Effects of a multi-component responsible beverage service programme on violent assaults in Sweden


Correspondence to: Björn Trolldal, STAD (Stockholm Prevents Alcohol and Drug Problems), Centre for Psychiatric Research, Stockholm County Council Health Care Provision/Karolinska Institutet, PO Box 6031, SE-102 31 Stockholm, Sweden. E-mail: bjorn.trolldal@ki.se



A multi-component Responsible Beverage Service (RBS) programme has been disseminated in Swedish municipalities. The aim of the programme is to reduce violence associated with consumption of alcohol at on-licensed premises. This study aimed to analyse the effect of the programme on police-recorded assaults after the dissemination of the programme in Swedish municipalities, 1996–2009.


This study is a natural experiment that uses variation in the level of implementation of the RBS programme to predict change in the rate of police-recorded assaults.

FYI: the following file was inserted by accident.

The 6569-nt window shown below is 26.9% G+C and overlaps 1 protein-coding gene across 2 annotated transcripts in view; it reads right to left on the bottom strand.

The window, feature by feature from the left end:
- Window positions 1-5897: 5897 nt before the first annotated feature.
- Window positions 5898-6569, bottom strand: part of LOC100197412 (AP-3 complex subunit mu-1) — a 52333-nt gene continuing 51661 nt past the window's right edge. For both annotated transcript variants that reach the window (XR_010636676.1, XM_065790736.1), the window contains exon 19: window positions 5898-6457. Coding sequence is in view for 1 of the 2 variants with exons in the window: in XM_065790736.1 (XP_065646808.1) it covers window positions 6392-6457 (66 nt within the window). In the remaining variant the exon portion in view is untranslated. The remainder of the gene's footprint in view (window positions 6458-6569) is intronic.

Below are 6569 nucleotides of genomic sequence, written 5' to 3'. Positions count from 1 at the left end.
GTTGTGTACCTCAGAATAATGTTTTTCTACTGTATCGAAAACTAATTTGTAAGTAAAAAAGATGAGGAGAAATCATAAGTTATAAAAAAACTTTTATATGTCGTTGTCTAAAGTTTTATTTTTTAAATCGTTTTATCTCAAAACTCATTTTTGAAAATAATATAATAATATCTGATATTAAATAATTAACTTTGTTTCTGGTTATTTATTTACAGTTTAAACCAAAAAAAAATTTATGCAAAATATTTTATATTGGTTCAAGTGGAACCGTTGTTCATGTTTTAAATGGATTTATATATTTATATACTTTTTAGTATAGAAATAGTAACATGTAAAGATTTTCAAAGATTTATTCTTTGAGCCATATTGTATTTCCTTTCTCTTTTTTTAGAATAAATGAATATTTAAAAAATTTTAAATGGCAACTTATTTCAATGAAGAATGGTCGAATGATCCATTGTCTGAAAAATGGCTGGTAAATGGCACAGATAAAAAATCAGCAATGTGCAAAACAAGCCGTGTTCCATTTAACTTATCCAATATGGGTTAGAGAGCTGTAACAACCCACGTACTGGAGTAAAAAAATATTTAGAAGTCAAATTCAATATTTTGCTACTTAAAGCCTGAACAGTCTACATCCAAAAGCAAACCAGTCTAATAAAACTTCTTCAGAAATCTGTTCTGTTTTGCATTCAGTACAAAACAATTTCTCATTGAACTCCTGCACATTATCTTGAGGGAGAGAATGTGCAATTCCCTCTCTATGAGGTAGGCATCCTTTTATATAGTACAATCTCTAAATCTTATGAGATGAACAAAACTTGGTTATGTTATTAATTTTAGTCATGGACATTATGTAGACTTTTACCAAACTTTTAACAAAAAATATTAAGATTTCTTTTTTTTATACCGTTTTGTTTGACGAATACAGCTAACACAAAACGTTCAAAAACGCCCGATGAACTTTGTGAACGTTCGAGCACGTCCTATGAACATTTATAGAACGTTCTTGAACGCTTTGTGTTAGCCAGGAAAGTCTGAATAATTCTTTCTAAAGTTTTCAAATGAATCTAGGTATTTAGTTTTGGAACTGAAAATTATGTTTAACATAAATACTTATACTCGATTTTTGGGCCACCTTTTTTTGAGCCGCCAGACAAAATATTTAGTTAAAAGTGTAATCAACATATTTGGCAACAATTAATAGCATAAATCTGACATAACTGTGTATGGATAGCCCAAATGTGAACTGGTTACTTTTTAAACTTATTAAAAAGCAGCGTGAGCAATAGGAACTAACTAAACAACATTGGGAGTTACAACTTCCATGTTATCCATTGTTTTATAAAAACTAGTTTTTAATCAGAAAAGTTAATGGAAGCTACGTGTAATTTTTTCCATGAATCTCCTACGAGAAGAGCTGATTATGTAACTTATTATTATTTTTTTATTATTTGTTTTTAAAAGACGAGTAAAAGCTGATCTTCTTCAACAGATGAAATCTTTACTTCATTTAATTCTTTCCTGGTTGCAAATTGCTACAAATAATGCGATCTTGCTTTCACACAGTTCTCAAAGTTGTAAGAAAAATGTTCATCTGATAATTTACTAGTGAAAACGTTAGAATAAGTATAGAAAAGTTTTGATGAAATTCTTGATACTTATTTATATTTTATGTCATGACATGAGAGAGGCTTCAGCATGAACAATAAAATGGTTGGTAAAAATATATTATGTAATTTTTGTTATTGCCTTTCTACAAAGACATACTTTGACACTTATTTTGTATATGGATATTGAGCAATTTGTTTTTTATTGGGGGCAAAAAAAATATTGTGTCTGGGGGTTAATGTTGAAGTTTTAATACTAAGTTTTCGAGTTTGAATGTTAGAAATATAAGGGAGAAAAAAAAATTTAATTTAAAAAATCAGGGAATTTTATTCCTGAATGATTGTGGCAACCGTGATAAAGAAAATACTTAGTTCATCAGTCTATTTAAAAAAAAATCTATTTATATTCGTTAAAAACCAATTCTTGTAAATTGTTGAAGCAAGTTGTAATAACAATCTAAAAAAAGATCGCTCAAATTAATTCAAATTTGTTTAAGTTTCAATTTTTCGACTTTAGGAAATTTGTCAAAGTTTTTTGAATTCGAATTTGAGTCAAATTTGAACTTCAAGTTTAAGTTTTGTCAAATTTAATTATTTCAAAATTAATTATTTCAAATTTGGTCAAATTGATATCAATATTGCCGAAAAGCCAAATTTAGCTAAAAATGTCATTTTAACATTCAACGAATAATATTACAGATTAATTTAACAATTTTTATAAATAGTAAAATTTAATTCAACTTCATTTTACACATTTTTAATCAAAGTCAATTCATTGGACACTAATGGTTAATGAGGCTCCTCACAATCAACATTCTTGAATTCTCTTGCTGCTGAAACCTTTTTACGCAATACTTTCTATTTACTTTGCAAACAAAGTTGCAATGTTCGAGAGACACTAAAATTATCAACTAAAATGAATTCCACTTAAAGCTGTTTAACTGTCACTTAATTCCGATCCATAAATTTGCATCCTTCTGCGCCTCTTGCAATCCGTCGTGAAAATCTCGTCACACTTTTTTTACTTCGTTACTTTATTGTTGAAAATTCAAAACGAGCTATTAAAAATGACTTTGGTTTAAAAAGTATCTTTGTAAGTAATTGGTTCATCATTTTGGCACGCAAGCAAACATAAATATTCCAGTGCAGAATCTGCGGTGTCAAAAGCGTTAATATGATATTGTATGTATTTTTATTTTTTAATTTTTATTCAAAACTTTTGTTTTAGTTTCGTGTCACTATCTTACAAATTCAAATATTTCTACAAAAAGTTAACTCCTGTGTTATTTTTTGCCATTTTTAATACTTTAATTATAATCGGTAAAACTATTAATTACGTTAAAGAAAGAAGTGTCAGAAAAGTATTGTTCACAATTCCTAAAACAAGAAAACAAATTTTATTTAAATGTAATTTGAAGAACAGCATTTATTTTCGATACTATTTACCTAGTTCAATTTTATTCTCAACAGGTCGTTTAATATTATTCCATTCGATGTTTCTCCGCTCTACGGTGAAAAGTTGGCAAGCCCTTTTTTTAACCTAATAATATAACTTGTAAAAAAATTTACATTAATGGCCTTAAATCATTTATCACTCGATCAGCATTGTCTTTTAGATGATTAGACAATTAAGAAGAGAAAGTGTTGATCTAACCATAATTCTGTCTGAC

Swedish municipalities.


The municipalities included in the study initiated the RBS programme no later than 2008. On-licensed premises open during the evenings must exist. Of 290 municipalities, 237 fulfilled these requirements.


Programme fidelity was studied by means of several surveys. Yearly data on police-recorded assaults, per 100 000 inhabitants aged 15 and above, committed on weekend nights, were used as dependent variable. A fixed-effects panel data regression model was used to examine the effect of the programme.


Each extension of the programme, by one component, was associated with a significant 3.1% reduction in assaults. However, this effect was seen mainly in smaller municipalities. Of the different components of the programme, the presence of a community coalition steering group had a significant effect on assaults. No significant effect was found regarding RBS training or supervision of on-licensed premises.


Multi-component Responsible Beverage Service programmes can have a significant effect on police-recorded assaults even when implemented on a large scale in many communities.